Little wind, but maximum emotion in the final day of the XVIII Copa del Rey de Barcos de Epoca disputed from last Friday to this Sunday under the organization of the Club Marítimo de Mahón. A xaloc (SE) wind of between six and eight knots accompanied the fleet made up of 49 boats from 11 countries in a final journey of 11 nautical miles where all the crews with options had to work hard.
The victory, hotly disputed in the five categories, went to the boats Viveka (Big Boats), Spartan (Crab Era), Varuna (Bermudian Era), Argos (Classics) and Calima (Spirit of Tradition).
The oldest sailboats in the Copa del Rey Repsol, launched before 1950 and rigged with trapezoidal sails, experienced a very intense regatta. The American Spartan (1913, Herreshoof), second in the day's heat behind the Chinook (1916, Herreshoff), managed to beat the Scud (1903, Herreshoff) by just one minute.
“We have been close”, lamented the Brazilian Olympic five-medallist Torben Grael, skipper of this last boat built by the Italian businessman Patrizio Bertelli. "We have the lowest mast in our category and that hurts us in light winds."
Courtney Koos, Spartan tactician, recognized that the victory had required a great effort from the crew: “It has been a great day, very challenging because we have had light winds that are difficult for us because we have the heaviest boat in the category . We have worked as a great team and I think we have really done it”.
If one thing was clear in the Crab Era class, it was the dominance of Nathael Greene Hereshoff's designs that took the podium. The Spartan was one of a series of nine sailing ships that left the Bristol Wizard shipyard between 1913 and 1915. She had no bowsprit, which was unusual for her time. Converted to a yawl in 1945 and refitted in the 1960s and 1970s, the Spartan was used as a charter ship in the Caribbean. In 1989 a first phase of reconstruction began, but the work was interrupted due to various vicissitudes. After a time of neglect, she was transferred to the Herreshoff museum in 1993, where she remained until the last restoration of her, in 2009.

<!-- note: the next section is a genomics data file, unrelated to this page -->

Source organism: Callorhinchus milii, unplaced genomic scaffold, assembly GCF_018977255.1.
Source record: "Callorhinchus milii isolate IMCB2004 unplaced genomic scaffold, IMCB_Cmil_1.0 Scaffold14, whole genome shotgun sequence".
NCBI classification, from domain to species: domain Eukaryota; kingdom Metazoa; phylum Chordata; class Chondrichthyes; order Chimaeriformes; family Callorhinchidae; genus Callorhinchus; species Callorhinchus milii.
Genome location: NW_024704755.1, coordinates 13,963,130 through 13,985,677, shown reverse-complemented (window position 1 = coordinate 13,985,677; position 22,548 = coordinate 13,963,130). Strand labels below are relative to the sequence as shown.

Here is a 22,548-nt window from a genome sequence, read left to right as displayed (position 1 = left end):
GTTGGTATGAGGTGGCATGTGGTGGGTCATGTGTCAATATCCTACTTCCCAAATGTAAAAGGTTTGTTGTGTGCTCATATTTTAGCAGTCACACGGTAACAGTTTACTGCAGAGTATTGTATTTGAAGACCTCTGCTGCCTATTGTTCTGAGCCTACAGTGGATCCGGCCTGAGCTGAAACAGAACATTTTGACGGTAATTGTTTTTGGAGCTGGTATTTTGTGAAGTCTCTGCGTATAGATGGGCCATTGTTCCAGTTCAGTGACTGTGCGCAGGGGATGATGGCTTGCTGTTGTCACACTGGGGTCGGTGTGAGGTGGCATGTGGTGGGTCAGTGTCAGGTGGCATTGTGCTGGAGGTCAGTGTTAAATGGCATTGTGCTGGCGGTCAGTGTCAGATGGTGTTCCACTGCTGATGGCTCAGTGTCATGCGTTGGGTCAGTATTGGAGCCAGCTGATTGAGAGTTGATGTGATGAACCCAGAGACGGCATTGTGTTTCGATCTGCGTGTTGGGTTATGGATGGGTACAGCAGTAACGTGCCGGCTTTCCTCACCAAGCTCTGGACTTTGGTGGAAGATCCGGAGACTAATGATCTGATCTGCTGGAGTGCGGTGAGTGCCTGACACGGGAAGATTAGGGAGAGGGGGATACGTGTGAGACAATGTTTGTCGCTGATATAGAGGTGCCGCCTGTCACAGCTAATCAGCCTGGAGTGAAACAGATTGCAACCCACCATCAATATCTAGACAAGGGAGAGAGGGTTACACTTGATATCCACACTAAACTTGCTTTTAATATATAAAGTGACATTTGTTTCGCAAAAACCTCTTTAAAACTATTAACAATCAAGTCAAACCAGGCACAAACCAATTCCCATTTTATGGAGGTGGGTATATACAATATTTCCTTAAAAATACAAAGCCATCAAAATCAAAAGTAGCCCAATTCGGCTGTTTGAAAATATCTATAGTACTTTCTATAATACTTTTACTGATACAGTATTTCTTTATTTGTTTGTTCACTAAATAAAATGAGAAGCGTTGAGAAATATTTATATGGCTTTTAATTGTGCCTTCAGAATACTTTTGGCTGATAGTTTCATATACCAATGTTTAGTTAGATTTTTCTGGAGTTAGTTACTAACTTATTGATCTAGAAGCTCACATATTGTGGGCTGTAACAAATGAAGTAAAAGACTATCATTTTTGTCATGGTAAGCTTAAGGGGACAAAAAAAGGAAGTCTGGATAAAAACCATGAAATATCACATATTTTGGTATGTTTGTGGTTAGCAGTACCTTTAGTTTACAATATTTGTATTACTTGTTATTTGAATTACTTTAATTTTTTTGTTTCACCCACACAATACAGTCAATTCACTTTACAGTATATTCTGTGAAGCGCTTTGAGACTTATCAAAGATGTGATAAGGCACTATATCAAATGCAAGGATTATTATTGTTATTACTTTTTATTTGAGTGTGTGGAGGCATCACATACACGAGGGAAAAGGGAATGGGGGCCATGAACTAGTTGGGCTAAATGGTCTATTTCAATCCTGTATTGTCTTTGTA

No one would have bet on the Varuna (1939, Sparkman
Joe Knowles, skipper of the Varuna, admitted that the light winds this Sunday had favored him. “It has been an exciting regatta; We have had to work the strategy well but as we have progressed, we have only had to defend our position. It has been very interesting to participate in the Copa del Rey due to the wind conditions, the boats and the atmosphere. We will be back next year for sure,” he declared.
The Varuna is one of eight Sparkman designs
Another boat that behaves well in light winds is the Argos (1964, Holman
Although Trilling assured that the presence of the Encounter (1976, German Frers), winner of the second round, caused them some concern, the truth is that the Argos, with two first and one second, did not see its supremacy in particular in danger. The Giraldilla (1963, Sparkman
“Today we put everything on our side to be able to win. We have used almost all the sails and, thanks also to the good work of the crew, we have finally won. We are very happy”, said Trilling, who then confessed that he was not aware of the number of triumphs accumulated by his crew.
The two Big Boats unpublished until this edition of the Copa del Rey Repsol maintained a tough fight for victory. Viveka (1929, Frank Paine) finally beat Sumurun (1914, William Fife III) thanks to his victory in the heat this Sunday. The impressive schooner Mariete (1915, Herreshoff), 39 meters long, was overtaken by Hallowe'en (1926, William Fife III), which came in third place.
Keith Mills, owner of the Viveka, could not hide his joy upon arrival in port. “The three days of competition have been incredible: the organization, the port, the wind conditions… Today's regatta has been very close, which is when you really have a good time. We made a very bad start, but we quickly moved into the lead. The arrival has been very competitive among all the boats. It is a pleasure to see the Viveka sailing like this after seven years of reconstruction.”
The Viveka, launched in 1929 and 22.4 meters long, is a Frank C. Paine design built by Fred Lawley in Quincy, Massachusetts. It was commissioned by the banker J.P. Morgan, who above all wanted a fast boat to win races.
During World War II he was 'recruited' by the US Navy for the 'Hooligan's Navy', the fleet of pleasure boats that guarded the US coasts against possible German or Japanese attacks. In 2015, a complete restoration was carried out at the Rutherford's Boatshop shipyard, in Richmond, United States, which has been rewarded with the victory in the Copa del Rey de Barcos de Epoca.
No boat has achieved victory more times in the Copa del Rey Repsol than the Calima (1970, Sparkman
The Argentine boat Matrero (1970, German Frers), which made its debut in the Mahon regatta, won third place in the Spirit of Tradition class, a category where the Classics that have been modified or those that, even being made of wood or aluminum, are listed. , were built after 1976.